In the context of building energy efficiency, ABS could be used to understand how occupant behavior impacts energy consumption, by simulating occupants going about their normal daily activities and reacting to their environment, e.g., turning on lights when it gets dark (and sometimes forgetting to turn them off), opening windows or turning on air conditioning when it gets warm, using different types of appliances, and so on. More importantly, an ABS could be used to estimate the impact of various initiatives, including changes to the building itself as well as communications campaigns to encourage energy conservation. This type of quantitative approach could be beneficial in understanding how best to allocate resources to improve energy efficiency.

Discussion

Leave your comment below, or reply to others.

Please note that this comment section is for thoughtful, on-topic discussions. Admin approval is required for all comments. Your comment may be edited if it contains grammatical errors. Low effort, self-promotional, or impolite comments will be deleted.

0 Comments

Submit a Comment

Your email address will not be published. Required fields are marked *

Read more from MeetingoftheMinds.org

Spotlighting innovations in urban sustainability and connected technology

How Affordable Green Housing Enhances Cities

How Affordable Green Housing Enhances Cities

Housing that is affordable to low-income residents is often substandard and suffering from deferred maintenance, exposing residents to poor air quality and high energy bills. This situation can exacerbate asthma and other respiratory health issues, and siphon scarce dollars from higher value items like more nutritious food, health care, or education. Providing safe, decent, affordable, and healthy housing is one way to address historic inequities in community investment. Engaging with affordable housing and other types of community benefit projects is an important first step toward fully integrating equity into the green building process. In creating a framework for going deeper on equity, our new book, the Blueprint for Affordable Housing (Island Press 2020), starts with the Convention on Human Rights and the fundamental right to housing.  

The Pandemic, Inequality, Housing Affordability, and Urban Land

The Pandemic, Inequality, Housing Affordability, and Urban Land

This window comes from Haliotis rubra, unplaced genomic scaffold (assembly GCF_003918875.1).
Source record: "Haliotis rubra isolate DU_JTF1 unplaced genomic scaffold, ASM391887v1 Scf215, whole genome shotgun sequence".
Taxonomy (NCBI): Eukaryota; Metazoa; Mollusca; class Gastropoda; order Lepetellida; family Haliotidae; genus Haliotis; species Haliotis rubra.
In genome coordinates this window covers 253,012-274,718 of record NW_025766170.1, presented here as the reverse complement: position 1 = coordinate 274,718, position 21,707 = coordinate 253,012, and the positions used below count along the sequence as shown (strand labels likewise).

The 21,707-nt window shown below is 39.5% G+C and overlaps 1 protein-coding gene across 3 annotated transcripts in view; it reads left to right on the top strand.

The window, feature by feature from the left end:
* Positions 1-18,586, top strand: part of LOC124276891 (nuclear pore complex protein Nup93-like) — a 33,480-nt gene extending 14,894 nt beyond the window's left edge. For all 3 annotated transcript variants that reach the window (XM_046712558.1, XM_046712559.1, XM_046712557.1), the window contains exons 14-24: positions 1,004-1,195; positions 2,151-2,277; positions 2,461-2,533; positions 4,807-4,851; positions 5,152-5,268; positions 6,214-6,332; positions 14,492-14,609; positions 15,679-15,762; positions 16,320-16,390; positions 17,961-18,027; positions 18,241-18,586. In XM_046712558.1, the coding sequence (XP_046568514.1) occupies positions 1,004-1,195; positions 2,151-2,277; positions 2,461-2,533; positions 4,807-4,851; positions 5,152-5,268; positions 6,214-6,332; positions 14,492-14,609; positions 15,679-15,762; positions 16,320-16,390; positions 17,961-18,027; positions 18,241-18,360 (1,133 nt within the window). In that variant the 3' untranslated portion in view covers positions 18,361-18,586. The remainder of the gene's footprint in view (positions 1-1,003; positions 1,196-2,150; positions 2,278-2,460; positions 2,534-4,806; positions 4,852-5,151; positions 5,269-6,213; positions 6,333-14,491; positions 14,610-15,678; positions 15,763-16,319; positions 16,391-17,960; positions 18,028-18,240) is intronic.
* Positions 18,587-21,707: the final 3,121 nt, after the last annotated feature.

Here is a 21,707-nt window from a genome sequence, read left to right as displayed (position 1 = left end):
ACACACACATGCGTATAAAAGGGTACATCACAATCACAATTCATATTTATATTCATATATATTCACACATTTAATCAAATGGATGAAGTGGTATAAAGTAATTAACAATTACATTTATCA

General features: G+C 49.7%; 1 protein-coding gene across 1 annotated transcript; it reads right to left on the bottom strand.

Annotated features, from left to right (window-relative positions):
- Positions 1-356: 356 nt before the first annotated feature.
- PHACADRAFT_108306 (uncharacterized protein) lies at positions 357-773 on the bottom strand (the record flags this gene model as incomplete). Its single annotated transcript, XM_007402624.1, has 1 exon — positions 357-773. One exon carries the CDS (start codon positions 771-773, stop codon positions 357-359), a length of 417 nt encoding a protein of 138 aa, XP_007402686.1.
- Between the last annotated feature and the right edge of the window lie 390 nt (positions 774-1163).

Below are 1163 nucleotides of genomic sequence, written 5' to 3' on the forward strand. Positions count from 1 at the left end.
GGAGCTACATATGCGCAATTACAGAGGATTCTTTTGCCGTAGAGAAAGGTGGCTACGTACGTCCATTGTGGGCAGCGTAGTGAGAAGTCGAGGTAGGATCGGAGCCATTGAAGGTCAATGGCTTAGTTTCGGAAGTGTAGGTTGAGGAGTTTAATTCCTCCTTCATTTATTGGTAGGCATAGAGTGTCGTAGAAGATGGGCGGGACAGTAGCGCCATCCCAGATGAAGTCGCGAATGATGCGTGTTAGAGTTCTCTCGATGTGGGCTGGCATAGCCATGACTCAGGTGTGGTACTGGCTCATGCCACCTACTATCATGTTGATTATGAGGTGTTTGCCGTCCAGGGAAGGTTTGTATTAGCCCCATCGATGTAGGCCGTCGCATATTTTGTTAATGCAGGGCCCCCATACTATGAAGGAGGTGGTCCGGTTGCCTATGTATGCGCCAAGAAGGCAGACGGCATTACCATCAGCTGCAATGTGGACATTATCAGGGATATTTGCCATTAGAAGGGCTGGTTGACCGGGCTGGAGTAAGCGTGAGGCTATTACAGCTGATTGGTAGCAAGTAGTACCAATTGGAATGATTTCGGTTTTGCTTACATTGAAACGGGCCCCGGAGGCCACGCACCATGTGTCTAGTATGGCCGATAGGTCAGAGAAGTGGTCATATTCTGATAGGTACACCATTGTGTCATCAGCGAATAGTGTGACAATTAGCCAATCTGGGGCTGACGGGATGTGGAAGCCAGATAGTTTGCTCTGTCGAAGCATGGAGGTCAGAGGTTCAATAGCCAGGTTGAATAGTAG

Since the Great Recession of 2008, the housing wealth gap has expanded to include not just Black and Brown Americans, but younger White Americans as well. Millennials and Generation Z Whites are now joining their Black and Brown peers in facing untenable housing precarity and blocked access to wealth. With wages stuck at 1980 levels and housing prices at least double (in inflation adjusted terms) what they were 40 years ago, many younger Americans, most with college degrees, are giving up on buying a home and even struggle to rent apartments suitable for raising a family.

What makes it hard for policy people and citizens to accept this truth is that we have not seen this problem in a very long time. Back in the 1920s of course, but not really since then. But this is actually an old problem that has come back to haunt us; a problem first articulated by Adam Smith in the 1700s.

Multi-modal Transit and the Public Realm

Multi-modal Transit and the Public Realm

More than ever, urban transit services are in need of sustainable and affordable solutions to better serve all members of our diverse communities, not least among them, those that are traditionally car-dependent. New mobility technologies can be a potential resource for local transit agencies to augment multi-modal connectivity across existing transit infrastructures.

We envision a new decentralized and distributed model that provides multi-modal access through nimble and flexible multi-modal Transit Districts, rather than through traditional, centralized, and often too expensive Multi-modal Transit Hubs. Working in collaboration with existing agencies, new micro-mobility technologies could provide greater and seamless access to existing transit infrastructure, while maximizing the potential of the public realm, creating an experience that many could enjoy beyond just catching the next bus or finding a scooter. So how would we go about it?

The Future of Cities

Mayors, planners, futurists, technologists, executives and advocates — hundreds of urban thought leaders publish on Meeting of the Minds. Sign up below to follow the future of cities.

You have Successfully Subscribed!

Wait! Before You Leave —

Wait! Before You Leave —

Subscribe to receive updates on the Executive Cohort Program!

You have Successfully Subscribed!

Share This